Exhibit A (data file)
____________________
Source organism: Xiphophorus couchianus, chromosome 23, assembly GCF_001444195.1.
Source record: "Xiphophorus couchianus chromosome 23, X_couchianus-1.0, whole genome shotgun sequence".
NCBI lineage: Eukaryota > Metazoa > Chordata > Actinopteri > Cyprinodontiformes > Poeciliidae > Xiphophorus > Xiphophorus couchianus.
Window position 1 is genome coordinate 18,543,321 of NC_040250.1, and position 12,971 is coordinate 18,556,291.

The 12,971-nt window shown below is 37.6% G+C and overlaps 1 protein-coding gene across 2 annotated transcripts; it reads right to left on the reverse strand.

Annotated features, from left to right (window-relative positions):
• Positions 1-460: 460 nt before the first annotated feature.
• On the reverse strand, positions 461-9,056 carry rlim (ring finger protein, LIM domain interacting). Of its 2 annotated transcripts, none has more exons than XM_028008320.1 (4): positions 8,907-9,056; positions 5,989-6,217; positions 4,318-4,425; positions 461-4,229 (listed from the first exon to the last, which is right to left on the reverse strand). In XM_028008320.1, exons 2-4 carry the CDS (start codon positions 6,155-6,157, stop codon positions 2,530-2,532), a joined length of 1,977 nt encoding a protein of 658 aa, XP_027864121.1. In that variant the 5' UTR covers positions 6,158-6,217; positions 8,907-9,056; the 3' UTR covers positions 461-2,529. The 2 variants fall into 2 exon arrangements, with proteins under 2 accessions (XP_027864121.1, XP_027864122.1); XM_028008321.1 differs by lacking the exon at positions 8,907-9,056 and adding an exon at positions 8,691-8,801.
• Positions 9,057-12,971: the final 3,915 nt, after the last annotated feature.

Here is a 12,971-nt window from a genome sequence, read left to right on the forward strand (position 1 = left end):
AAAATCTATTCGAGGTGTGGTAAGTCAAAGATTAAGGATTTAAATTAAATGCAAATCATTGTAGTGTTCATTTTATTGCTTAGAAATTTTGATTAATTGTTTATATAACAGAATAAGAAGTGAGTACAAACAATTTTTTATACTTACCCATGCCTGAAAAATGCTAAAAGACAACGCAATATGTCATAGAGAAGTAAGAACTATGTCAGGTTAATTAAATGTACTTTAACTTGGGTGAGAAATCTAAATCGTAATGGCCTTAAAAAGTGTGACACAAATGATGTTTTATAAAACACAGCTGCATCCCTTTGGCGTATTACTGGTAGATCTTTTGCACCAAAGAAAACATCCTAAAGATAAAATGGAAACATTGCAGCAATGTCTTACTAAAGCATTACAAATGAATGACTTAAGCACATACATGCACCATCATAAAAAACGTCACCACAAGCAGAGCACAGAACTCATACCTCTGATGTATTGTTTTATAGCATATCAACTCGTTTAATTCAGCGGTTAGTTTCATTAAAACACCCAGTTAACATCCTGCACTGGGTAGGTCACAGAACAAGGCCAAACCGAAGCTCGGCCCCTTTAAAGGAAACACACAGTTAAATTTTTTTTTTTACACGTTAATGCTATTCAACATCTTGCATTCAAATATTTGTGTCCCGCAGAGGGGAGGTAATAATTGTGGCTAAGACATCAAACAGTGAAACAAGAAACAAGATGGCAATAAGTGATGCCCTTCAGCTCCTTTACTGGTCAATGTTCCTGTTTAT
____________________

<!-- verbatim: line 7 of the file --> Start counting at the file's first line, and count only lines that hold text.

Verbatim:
• Positions 1-460: 460 nt before the first annotated feature.